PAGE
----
VAMPYR (1976 review)

This review from the August 1976 issue of Monthly Film Bulletin may represent my most exhaustive (and exhausting) attempt to extend the one-paragraph review format of that magazine almost to the point of infinity.  — J.R.

Vampyr: Der Traum des Allan Gray (Vampyr: The Strange Adventure of David Gray)

Germany/France, 1932
Director: Carl Th. Dreyer

Cert — A. dist –– Cinegate. p.c –- Tobis-Klangfilm-France (Berlin-Paris)/Dreyer Filmproduktion (Paris). p –- Carl Th. Dreyer, Baron Nicolas de Gunsburg. asst. d –- Ralph Holm, Éliane Tayara, Preben Birck. sc -– Carl Th. Dreyer, Christen Jul. Inspired by the collection of stories In a Glass Darkly by Sheridan Le Fanu. ph -– Rudolph Maté, Louis Née. ed –- Carl Th. Dreyer. a.d –- Hermann Warm, Hans Bitman, Cesare Silvagni. m -– Wolfgang Zeller. English titles -– Herman G. Weinberg. sd -– Hans Bittman. Post-synchronisation -– Paul Falkenberg. l.p -– Julian West [Baron Nicolas de Gunzberg] (David Gray), Henriette Gérard (Marguerite Chopin), Sybille Schmitz (Léone), Renée Mandel (Gisèle), Maurice Schutz (Lord of the Manor), Jan Hieronimko (Doctor), Jane Mora (Nurse), Albert Bras and A. Babanini (Servants at the Manor). 6,130 ft. 68 min. English titles.

David Gray arrives on holiday at an inn by a river in the village of Courtempierre. After overhearing faint voices outside his room, he locks his door and goes to bed, but is woken later by a stranger who enters mysteriously, alludes to a woman who “mustn’t die”, ahd leaves behind a parcel to be opened after his death. Going out himself, Gray follows the shadow of a one-legged soldier into an abandoned mill where he sees it sit down beside the soldier himself until an old woman calls the shadow away. He also encounters the shadows of couples dancing to an orchestra, and glimpses an empty coffin, a laboratory and a doctor who receives a vial of poison from the old woman. Wandering to a nearby manor, where a young woman named Léone is suffering from a loss of blood while her sister Gisèle helps care for her, Gray sees their father – the man who gave him the parcel – shot by the soldier’s shadow (now upside-down), and rushes inside to attend to the dying man with the help of servants, one of whom is sent off to inform the police. Opening the parcel, he finds a book of vampire lore. Léone is discovered missing; Gray and Gisèle find her outside – with an old woman bent over her, who quickly retreats – and she is brought back to the manor. Léone awakens with a wound in her throat to gaze at Gisèle in carnal lust; the messenger sent to the police then returns in his carriage, dead. The doctor arrives; Gray gives blood to Léone and then sleeps while a servant reads in the vampire book about Marguerite Chopin, an evil and unrepentant woman believed to be the local vampire who is buried in the village cemetery. Waking, Gray prevents . Léone from taking poison and struggles with the doctor before running outside and collapsing; he appears to dream that he sees Gisèle as a prisoner in the mill and himself being carried off in a coffin by the soldier, doctor and old woman. Waking, he helps a servant drive an iron spike through the corpse of Marguerite Chopin, which turns into a skeleton, and Léone instantly revives. In the mill, menaced by shadows and the face of the dead lord of the manor, the soldier dies mysteriously. Gray arrives to free Gisèle, and while the couple proceed in a boat across the river to safety, the doctor is buried alive in flour after the mill machinery is set into motion.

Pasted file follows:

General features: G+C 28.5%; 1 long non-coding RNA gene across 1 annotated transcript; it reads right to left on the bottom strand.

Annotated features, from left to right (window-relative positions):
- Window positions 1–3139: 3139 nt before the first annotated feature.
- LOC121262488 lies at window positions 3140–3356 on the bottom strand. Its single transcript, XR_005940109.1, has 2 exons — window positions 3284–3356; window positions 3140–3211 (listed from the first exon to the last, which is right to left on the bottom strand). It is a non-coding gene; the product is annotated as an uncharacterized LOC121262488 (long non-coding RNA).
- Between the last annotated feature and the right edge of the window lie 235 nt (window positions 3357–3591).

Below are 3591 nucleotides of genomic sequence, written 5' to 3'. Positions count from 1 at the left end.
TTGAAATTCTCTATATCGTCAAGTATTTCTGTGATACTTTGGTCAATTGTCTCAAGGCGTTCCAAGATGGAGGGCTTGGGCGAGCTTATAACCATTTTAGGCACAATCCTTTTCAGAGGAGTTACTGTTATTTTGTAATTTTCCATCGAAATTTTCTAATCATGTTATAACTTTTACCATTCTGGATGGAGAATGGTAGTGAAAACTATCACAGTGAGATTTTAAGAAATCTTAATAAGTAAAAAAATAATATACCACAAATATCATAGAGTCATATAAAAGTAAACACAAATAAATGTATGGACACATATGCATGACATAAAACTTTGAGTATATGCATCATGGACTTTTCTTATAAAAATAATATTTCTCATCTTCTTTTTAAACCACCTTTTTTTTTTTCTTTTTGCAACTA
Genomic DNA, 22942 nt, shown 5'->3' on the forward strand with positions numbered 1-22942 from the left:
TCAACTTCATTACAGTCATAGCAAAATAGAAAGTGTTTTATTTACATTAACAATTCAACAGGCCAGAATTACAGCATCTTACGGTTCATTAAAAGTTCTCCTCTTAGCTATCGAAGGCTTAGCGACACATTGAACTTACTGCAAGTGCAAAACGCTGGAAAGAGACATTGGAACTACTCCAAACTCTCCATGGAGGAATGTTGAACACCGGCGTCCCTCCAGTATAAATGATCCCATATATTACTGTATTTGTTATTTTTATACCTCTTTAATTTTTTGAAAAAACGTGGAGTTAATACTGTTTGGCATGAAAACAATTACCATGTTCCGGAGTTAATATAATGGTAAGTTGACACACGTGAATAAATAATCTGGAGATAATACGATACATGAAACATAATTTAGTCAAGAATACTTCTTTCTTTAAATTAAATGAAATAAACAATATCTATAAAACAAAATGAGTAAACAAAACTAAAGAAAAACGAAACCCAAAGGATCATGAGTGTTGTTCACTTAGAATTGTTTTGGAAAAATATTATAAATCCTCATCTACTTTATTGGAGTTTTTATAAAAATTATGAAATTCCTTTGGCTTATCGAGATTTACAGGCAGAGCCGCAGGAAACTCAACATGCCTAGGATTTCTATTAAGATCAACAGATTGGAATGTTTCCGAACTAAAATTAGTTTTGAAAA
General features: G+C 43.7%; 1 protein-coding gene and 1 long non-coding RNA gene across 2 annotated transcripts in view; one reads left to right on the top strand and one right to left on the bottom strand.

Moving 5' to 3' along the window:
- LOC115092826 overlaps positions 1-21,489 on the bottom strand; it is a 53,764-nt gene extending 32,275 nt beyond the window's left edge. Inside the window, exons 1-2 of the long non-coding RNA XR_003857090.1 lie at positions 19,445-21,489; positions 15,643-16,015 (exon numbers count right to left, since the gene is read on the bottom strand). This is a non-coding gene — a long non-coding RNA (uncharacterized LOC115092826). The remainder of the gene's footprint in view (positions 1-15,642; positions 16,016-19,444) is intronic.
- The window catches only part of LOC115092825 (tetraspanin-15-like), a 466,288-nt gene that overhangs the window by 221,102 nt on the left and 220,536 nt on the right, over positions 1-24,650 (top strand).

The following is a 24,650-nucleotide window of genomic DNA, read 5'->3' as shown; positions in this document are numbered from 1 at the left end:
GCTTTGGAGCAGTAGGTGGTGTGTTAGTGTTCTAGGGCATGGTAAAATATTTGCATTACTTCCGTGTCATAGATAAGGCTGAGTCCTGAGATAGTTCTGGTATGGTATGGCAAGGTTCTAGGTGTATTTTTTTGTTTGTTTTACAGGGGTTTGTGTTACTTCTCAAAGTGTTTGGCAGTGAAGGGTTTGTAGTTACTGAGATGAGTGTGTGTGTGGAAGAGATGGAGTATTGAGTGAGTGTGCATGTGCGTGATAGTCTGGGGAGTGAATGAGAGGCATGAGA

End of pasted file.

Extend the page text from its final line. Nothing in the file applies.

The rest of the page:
If there are few films in narrative cinema as inimical to the notion of a synopsis as Carl Dreyer’s Vampyr, this is essentially because the narrative conventions that it uses are present only to be contested and dismantled. Missing from the abbreviated summary above, for example, is the shadow image of a grave being dug in reverse, which appears both before and after David Gray first enters the `abandoned’ mill, thus isolating itself from the fixed reference of any character’s point of view or any consistent pattern of chronology or temporality. If one assumes in retrospect that this shot refers to the unearthing of Marguerite Chopin, one is immediately confounded by the fact that she is seen in the mill just before the shot is repeated, and the fact that its action is shown in reverse remains as unexplained as the appearance of the soldier’s shadow upside-down when it shoots the lord of the manor with a rifle. As Noël Burch and Jorge Dana have usefully indicated in Afterimage No. 5, the entire film can be analyzed in terms of a deliberate breakdown of the codes governing separations of `subjective camera’ and `objective camera’ and logical or temporal assumptions made about crosscutting. Considering the difficulties this poses, it is hardly surprising that most commentators have implicitly sought to simplify the film’s language, either by interpreting its formal anomalies as `mood’ or ‘background’ or by ignoring them entirely. But the stunning paradox of Dreyer’s masterpiece is that it pursues elusiveness via a concrete route whereby materialism and eroticism become two sides of the same coin, and the uncanny is conveyed through a very solid sense of flesh. This is accomplished in a number of ways, each of which entails the disruption of a language pattern in order to assert corporeal presences beyond the formal co-ordinates which initially define and enclose them: a process involving objects as well as people, which is startlingly echoed in the erotic dislocations of Jacques Rivette’s most recent film, Duelle. This is not merely a matter of shattering various thematic taboos and conventions — as in the remarkable close-ups of Léone in full-face and profile, smiling lasciviously at her beautiful sister and showing her teeth until her expressions progress to a more hostile and furtive form of desire –- but a procedure involving the very mechanics of narration itself. Thus in the celebrated `dream’ sequence during which David Gray splits into two selves so that his transparent half can observe yet another version of himself inside a coffin, the action is divided into shots representing the viewpoints of (1) the transparent Gray, (2) the characters standing over the coffin, and (3) Gray inside the coffin; and while the funeral procession is basically depicted through the alternation of (3) with reverse-angles of Gray through the coffin window, this pattern is itself broken by a brief upward pan across the outside of the manor seen right-side up, in contrast to the low unorthodox angles of the same building as `seen’ by Gray inside the coffin. Turning to Dreyer’s script, we also find that the transparent Gray’s discovery of Gisèle during this sequence is meant to be no less `real’ than its subsequent repetition after he wakes: Gray’s  hands loosening her binds the second time “are taken as in the previous shot, i.e. in such a way that the spectator is uncertain whether they are real or not”. An example of comparable disorientation occurring within a single shot can be found in a forty-four second take charting the return of Léone to the manor. Inside, the camera pans from a character seen through a window to a door as she passes through it, continuing past another window through which we glimpse the servants carrying Léone, and traversing the room’s interior until it reaches a hallway, whereupon it tracks backward through it and an adjoining room while a servant enters at left to assist the servants entering the hallway with Léone at right, and proceeds ahead of all these characters before turning left to frame Gisèle and Gray watching from the stairway, and then right again –- after Gisèle and the others go up the stairs -– to follow Gray as he leaves in the opposite direction. A continuous betrayal of expectations in relation to `point of view’, this camera movement accompanies fragments of the diverse trajectories of all the characters in the shot  (excepting only  Gisèle) while obeying a precise narrative logic of its own –- a logic, one should add, which subsumes a passing `identification’ with each character in terms of camera movement or placement while existing quite independently of all of them. Working hand in hand with such visual strategies are the various distancing devices in the film’s prodigiously composed soundtrack, which enlarges one’s comprehension of the visual space not merely through a rich aural texture of various human and non-human presences outside the frames, but also by occasionally contradicting one’s grasp of what is visible, e.g. the deliberately disembodied and far-off sound of Gisèle calling “Léone!” as she runs about in search of her sister. It is significant that Straub, a filmmaker with a pronounced materialist bias for direct sound, has stated that the completely post-synchronized Vampyr remains for him “le plus sonore de tous les films“, and worth recalling that Dreyer insisted that all his actors dub their own voices in the separate French, German and English versions made of the film, regardless of whether they understood the language or not. (The print under review is in German, except for two brief portions of dialogue from the English version.) And the unnerving complicities established by the film between night and day, human and animal, spirituality and physicality, hunger and lust are matched by the process through which voices and other natural sounds become virtually indistinguishable from Wolfgang Zeller’s music. In the final sequence, which cuts repeatedly between the musty whiteness of the doctor being buried alive in flour and the `impressionist’ greyness of the couple’s escape across the river, the percussive throbbing of the mill’s machinery acts as a literal counter-theme to the strings’ sustained chords accompanying Gray and Gisèle’s progress, along with their remote, echoing calls for help (“Hal-lo! Hal-lo!”) — a relentless rhythmical pattern on the one hand, an open and unresolved suspension on the other. Dreyer’s extraordinary achievement is to apply this paradigm to the film at every level, with a `closed’ world of fate and an `open’ world of freedom perpetually counterposed, each unmasking the other to create an exalted realm where the natural and supernatural, the physical and the metaphysical can breathe the same enlightened air.